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Dismissal Ordered for Discovery Violations

Deborah Elkins//April 8, 2014

Dismissal Ordered for Discovery Violations

Deborah Elkins//April 8, 2014

A Newport News U.S. District Court dismisses a pro se plaintiff’s disability discrimination suit because she has refused to comply with discovery requests for her medical records despite a protective order; plaintiff, a nurse, says her records are private and defendant should resort to a FOIA request.

Dismissal of an action as a result of discovery abuse is obviously one of the most severe sanctions that can be imposed. But in this case it is warranted. Plaintiff has been repeatedly advised of her obligations both by defendant and by the court. Plaintiff has advanced a variety of arguments throughout this litigation as to why she should not have to produce her medical records. She has argued: the records are confidential under HIPAA; she is entitled to withhold the records because she plans to use them for rebuttal or impeachment during the trial; the discovery deadline has passed and defendant has waived her non-compliance; the magistrate judge’s orders are “illegal” and predicated upon bias; producing the documents will “disturb” the pending summary judgment motion; and the requested information could be obtained through FOIA. The court has considered each objection and patiently explained its basis for overruling each argument. Plaintiff is not the final arbiter of what the law is. The court is, and the court has not agreed with plaintiff.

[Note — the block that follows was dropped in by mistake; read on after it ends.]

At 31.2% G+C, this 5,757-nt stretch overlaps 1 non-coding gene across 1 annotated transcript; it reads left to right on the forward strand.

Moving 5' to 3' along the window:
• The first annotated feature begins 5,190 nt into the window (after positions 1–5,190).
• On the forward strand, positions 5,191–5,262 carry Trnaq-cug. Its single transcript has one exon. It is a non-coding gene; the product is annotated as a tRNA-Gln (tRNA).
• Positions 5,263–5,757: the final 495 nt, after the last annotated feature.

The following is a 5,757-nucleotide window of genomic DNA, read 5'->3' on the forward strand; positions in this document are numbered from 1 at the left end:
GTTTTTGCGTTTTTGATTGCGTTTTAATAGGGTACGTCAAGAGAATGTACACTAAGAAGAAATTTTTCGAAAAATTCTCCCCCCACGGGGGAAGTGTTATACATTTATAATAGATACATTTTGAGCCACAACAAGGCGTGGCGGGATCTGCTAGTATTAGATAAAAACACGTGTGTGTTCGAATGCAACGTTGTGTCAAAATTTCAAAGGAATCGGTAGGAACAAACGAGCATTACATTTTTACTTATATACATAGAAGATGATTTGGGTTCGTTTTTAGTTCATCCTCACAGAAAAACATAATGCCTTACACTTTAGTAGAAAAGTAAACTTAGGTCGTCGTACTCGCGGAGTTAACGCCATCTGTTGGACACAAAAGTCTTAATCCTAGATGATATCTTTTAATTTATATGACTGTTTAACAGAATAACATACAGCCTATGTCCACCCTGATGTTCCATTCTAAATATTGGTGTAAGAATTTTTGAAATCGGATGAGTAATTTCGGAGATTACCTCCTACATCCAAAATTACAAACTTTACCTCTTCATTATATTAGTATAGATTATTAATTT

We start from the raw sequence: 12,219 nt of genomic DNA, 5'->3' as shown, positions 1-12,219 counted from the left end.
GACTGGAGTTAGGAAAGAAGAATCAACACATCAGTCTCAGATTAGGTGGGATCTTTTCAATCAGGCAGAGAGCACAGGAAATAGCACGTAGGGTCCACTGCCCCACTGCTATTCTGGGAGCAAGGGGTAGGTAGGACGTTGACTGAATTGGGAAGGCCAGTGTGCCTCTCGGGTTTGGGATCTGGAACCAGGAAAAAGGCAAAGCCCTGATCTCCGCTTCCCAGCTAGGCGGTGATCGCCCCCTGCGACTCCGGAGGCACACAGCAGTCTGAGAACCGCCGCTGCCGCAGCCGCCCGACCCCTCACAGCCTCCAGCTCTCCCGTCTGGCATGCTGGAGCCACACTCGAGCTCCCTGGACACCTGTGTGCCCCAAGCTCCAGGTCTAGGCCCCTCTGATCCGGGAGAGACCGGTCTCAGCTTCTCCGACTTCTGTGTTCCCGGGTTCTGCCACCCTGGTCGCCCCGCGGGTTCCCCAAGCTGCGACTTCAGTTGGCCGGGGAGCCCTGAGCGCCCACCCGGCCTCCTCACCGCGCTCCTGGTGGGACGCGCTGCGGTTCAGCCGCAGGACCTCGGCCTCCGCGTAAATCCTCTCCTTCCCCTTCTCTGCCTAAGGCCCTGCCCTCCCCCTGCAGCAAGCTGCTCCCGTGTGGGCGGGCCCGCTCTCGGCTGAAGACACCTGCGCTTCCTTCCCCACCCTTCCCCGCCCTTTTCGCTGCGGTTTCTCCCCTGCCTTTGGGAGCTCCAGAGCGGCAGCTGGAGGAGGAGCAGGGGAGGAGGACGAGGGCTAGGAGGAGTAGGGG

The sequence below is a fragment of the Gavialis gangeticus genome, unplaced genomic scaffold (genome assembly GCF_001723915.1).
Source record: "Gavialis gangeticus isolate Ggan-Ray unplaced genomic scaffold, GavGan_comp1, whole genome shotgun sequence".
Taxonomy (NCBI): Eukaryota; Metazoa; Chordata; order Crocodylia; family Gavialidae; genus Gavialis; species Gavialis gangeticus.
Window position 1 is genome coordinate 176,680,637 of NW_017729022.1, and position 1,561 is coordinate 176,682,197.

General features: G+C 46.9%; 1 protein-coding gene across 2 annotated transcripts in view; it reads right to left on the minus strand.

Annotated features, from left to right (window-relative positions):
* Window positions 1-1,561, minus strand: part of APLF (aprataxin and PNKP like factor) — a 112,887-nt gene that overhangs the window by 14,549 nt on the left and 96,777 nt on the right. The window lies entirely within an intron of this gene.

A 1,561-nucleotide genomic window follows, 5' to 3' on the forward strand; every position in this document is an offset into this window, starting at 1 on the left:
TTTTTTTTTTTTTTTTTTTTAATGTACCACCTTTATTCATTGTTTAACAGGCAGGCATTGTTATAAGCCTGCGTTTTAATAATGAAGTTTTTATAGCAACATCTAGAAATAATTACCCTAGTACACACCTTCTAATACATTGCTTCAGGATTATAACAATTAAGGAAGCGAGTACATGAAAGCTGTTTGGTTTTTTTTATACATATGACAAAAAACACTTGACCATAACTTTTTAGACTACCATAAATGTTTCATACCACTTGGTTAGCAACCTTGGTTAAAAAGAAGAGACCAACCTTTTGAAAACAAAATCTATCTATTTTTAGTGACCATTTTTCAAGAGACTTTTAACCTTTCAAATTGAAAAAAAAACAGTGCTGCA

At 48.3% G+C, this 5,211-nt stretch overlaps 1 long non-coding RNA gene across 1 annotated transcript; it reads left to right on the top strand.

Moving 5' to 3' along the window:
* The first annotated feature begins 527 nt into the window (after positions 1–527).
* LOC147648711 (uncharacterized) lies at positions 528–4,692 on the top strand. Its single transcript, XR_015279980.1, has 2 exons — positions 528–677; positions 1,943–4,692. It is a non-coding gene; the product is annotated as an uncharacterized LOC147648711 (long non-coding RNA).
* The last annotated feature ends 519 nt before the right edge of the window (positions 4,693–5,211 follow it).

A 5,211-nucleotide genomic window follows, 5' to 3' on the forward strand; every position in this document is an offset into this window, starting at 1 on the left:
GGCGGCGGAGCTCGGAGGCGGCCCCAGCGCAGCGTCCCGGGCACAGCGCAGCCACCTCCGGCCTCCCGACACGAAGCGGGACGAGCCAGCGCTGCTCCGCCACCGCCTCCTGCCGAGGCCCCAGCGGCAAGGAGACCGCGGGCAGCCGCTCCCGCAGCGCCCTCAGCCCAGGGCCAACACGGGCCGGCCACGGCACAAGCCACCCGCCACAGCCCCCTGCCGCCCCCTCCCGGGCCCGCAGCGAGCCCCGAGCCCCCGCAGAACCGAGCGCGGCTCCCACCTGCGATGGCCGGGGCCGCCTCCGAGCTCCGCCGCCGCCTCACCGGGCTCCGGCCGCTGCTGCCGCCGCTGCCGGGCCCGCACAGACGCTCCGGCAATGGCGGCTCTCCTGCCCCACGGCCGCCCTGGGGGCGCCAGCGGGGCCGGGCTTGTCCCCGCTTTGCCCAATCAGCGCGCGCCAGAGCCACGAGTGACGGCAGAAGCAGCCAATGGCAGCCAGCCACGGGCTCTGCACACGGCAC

If this case were to proceed without complete production of plaintiff’s medical records, defendant would be required to defend this case with only the selective medical information plaintiff chose to release – a fundamentally unfair result. Plaintiff cannot maintain a suit premised upon an alleged disability, yet refuse to provide her medical records.

Alternative or less drastic sanctions would not suffice in this case. Plaintiff has been granted every opportunity and multiple extensions of time to provide the information. Given her intransigence, additional opportunities will not alter the result. Given plaintiff’s ongoing refusal to provide documents relevant to the fundamental issue in this case, no more limited sanction will prevent prejudice to defendant.

Wright v. James City County (Smith) No. 4:12cv153, March 18, 2014; USDC at Newport News, Va. VLW 014-3-163, 9 pp.

VLW 014-3-163

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